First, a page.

‘Austerity’ Makes Floods More Likely

And the rain comes tumbling down.

The floods in Cumbria show once again the impact climate change is having on the world’s weather. It has always been evident that the rain will come once more, the waters will rise and people’s lives will be devastated. It has been estimated that 6,425 homes were impacted upon by the flood waters, leaving 1400 people homeless, with costs being estimated to be between £400m and £500m.

The Tory Government’s woeful spending on flood defences came under severe criticism when it emerged that a prevention scheme for the Cumbrian town of Kendal has been postponed on numerous occasions. Kendal was submerged by up to 1.5 metres of water after the storm.

The National Audit Office concluded that funding fell 10% in real terms during the coalition and the government’s own climate change advisers have warned of a £500m hole in spending. Jeremy Corbyn, leader of the Labour Party, has highlighted a £115m fall in spending on flood risk management this year alone.

This leaves the Environment Agency in the unenviable position of re-appraising schemes, undertaking a cost/benefit analysis and having to decide on who gets the protection first. In reality they have to set a higher bar, cutting out hundreds of schemes not based on any logic apart from the lack of funds.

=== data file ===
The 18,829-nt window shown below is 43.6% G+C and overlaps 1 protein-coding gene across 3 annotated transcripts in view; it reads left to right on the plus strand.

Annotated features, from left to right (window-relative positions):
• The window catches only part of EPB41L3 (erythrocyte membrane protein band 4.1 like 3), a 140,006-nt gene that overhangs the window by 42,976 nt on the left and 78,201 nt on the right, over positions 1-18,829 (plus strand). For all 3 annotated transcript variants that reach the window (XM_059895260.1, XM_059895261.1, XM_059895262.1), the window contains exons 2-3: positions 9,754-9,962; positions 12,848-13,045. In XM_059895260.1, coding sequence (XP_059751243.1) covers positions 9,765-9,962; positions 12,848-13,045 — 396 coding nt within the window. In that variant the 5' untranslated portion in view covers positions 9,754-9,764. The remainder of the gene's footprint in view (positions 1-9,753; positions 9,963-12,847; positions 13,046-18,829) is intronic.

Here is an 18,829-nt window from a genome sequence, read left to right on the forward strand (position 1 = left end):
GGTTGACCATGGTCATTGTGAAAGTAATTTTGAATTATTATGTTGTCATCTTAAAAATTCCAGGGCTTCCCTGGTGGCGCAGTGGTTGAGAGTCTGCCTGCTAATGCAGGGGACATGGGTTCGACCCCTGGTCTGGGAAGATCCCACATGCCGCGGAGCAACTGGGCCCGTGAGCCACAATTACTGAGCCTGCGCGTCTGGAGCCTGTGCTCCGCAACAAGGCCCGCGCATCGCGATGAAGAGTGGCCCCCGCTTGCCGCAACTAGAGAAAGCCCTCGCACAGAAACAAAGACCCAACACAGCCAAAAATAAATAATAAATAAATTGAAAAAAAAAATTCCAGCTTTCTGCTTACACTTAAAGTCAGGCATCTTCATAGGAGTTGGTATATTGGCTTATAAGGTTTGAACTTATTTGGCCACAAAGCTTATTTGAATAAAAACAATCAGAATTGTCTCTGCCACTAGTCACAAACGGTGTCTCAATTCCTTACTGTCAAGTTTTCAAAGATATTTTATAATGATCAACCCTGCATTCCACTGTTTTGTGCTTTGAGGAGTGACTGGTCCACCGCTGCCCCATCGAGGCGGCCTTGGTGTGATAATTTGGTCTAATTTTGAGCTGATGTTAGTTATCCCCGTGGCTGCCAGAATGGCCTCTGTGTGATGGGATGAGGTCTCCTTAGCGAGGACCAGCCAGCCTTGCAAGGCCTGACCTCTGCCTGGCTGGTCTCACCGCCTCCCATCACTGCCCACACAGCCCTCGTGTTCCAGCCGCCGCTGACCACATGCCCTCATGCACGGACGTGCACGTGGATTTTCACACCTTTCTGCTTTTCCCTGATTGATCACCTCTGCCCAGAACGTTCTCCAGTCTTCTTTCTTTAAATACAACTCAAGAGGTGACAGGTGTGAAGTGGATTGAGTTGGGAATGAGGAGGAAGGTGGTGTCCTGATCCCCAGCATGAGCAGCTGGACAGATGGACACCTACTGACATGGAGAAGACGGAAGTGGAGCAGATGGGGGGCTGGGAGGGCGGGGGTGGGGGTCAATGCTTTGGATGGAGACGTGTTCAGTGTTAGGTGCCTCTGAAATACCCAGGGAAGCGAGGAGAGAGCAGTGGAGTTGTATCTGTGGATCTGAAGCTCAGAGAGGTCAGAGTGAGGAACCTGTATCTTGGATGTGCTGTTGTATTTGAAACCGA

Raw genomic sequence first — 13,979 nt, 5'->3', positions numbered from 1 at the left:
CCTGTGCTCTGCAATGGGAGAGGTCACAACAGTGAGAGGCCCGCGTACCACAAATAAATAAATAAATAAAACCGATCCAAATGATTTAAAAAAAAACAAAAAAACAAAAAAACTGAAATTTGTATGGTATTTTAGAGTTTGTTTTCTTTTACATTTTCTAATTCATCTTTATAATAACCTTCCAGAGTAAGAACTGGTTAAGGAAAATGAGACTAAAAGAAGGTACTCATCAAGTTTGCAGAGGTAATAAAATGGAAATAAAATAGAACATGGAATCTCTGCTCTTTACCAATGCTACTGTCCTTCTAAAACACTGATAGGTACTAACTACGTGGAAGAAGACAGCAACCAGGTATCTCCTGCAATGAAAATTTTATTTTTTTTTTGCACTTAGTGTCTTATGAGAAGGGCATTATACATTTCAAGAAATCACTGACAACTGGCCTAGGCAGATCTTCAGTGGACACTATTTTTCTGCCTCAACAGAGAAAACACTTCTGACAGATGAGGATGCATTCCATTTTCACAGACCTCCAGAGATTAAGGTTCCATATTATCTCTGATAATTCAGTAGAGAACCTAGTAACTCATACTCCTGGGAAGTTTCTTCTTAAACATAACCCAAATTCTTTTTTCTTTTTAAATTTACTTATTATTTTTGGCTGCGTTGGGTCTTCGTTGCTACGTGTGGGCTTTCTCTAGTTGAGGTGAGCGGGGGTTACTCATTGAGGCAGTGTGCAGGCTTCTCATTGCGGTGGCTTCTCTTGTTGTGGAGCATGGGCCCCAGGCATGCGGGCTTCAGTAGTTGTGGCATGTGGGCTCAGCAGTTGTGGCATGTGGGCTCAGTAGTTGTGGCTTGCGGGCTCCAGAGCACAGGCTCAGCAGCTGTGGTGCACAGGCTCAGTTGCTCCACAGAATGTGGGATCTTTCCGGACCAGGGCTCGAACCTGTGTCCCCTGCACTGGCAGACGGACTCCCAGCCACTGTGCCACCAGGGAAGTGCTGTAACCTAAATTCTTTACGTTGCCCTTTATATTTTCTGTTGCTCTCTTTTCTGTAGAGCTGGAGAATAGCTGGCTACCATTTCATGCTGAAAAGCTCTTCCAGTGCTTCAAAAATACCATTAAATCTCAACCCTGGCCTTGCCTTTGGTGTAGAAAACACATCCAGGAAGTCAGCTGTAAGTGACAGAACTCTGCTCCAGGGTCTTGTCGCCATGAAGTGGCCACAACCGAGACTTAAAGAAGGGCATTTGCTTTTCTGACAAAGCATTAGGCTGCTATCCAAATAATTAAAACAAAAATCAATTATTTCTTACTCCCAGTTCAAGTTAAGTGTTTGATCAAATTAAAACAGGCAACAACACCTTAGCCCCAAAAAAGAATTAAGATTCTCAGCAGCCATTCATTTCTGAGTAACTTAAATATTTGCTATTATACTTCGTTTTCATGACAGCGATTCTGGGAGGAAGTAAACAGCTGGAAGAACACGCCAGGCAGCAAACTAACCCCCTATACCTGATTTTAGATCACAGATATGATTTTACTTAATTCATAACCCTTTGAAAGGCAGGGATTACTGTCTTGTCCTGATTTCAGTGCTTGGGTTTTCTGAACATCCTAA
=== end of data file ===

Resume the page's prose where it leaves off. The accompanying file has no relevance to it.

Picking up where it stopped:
Liz Truss, the environment secretary may claim that the Tories are not cutting spending on flood defences. But in fact that is what they are doing – placing lives and homes at risk on the basis of their warped ideology of neoliberalist austerity cuts.

Also, what Truss doesn’t acknowledge it is that government is reliant on the private sector to fill the £350m funding gap in the budget. This situation will worsen as the Department for Rural Affairs is having to cut its budget by a further 15% by 2020. It is time to end austerity and it is time to end risking peoples lives and communities on an ideological dogma.

 

Please subscribe to Receive the Worker Newsletter

We Leave The EU In

Meta